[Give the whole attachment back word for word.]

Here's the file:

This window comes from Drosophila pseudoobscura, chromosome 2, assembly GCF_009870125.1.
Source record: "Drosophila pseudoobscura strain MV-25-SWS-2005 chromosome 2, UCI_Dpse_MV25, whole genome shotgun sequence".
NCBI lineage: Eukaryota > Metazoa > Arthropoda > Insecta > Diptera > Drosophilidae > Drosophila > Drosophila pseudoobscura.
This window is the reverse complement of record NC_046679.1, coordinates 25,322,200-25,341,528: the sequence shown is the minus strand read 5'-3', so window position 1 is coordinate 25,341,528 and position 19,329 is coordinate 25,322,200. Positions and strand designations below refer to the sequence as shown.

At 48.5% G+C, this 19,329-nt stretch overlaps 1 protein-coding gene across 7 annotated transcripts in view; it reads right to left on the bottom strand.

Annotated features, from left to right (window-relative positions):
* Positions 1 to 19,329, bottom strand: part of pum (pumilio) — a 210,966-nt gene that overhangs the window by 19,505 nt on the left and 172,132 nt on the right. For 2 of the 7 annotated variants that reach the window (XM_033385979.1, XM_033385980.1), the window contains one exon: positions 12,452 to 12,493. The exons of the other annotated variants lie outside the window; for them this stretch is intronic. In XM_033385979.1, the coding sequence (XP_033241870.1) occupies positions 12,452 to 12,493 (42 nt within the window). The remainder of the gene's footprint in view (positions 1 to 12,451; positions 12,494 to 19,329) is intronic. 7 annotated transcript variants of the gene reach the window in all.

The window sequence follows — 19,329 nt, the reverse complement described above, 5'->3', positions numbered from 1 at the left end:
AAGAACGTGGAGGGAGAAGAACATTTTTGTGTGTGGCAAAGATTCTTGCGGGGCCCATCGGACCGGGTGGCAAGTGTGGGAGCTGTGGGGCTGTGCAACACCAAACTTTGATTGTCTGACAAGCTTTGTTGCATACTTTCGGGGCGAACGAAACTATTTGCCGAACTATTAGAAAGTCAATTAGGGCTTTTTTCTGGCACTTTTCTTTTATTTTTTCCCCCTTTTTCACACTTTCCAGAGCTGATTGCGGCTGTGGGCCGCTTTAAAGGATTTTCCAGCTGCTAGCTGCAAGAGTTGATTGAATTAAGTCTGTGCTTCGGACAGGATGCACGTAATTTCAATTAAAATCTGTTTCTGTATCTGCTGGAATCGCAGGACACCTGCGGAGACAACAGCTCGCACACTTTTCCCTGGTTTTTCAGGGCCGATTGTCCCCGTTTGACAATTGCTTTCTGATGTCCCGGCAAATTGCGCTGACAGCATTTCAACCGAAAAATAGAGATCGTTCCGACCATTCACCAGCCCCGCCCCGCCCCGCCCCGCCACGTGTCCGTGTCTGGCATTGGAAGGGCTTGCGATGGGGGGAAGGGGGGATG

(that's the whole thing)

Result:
This window comes from Drosophila pseudoobscura, chromosome 2, assembly GCF_009870125.1.
Source record: "Drosophila pseudoobscura strain MV-25-SWS-2005 chromosome 2, UCI_Dpse_MV25, whole genome shotgun sequence".
NCBI lineage: Eukaryota > Metazoa > Arthropoda > Insecta > Diptera > Drosophilidae > Drosophila > Drosophila pseudoobscura.
This window is the reverse complement of record NC_046679.1, coordinates 25,322,200-25,341,528: the sequence shown is the minus strand read 5'-3', so window position 1 is coordinate 25,341,528 and position 19,329 is coordinate 25,322,200. Positions and strand designations below refer to the sequence as shown.

At 48.5% G+C, this 19,329-nt stretch overlaps 1 protein-coding gene across 7 annotated transcripts in view; it reads right to left on the bottom strand.

Annotated features, from left to right (window-relative positions):
* Positions 1 to 19,329, bottom strand: part of pum (pumilio) — a 210,966-nt gene that overhangs the window by 19,505 nt on the left and 172,132 nt on the right. For 2 of the 7 annotated variants that reach the window (XM_033385979.1, XM_033385980.1), the window contains one exon: positions 12,452 to 12,493. The exons of the other annotated variants lie outside the window; for them this stretch is intronic. In XM_033385979.1, the coding sequence (XP_033241870.1) occupies positions 12,452 to 12,493 (42 nt within the window). The remainder of the gene's footprint in view (positions 1 to 12,451; positions 12,494 to 19,329) is intronic. 7 annotated transcript variants of the gene reach the window in all.

The window sequence follows — 19,329 nt, the reverse complement described above, 5'->3', positions numbered from 1 at the left end:
AAGAACGTGGAGGGAGAAGAACATTTTTGTGTGTGGCAAAGATTCTTGCGGGGCCCATCGGACCGGGTGGCAAGTGTGGGAGCTGTGGGGCTGTGCAACACCAAACTTTGATTGTCTGACAAGCTTTGTTGCATACTTTCGGGGCGAACGAAACTATTTGCCGAACTATTAGAAAGTCAATTAGGGCTTTTTTCTGGCACTTTTCTTTTATTTTTTCCCCCTTTTTCACACTTTCCAGAGCTGATTGCGGCTGTGGGCCGCTTTAAAGGATTTTCCAGCTGCTAGCTGCAAGAGTTGATTGAATTAAGTCTGTGCTTCGGACAGGATGCACGTAATTTCAATTAAAATCTGTTTCTGTATCTGCTGGAATCGCAGGACACCTGCGGAGACAACAGCTCGCACACTTTTCCCTGGTTTTTCAGGGCCGATTGTCCCCGTTTGACAATTGCTTTCTGATGTCCCGGCAAATTGCGCTGACAGCATTTCAACCGAAAAATAGAGATCGTTCCGACCATTCACCAGCCCCGCCCCGCCCCGCCCCGCCACGTGTCCGTGTCTGGCATTGGAAGGGCTTGCGATGGGGGGAAGGGGGGATG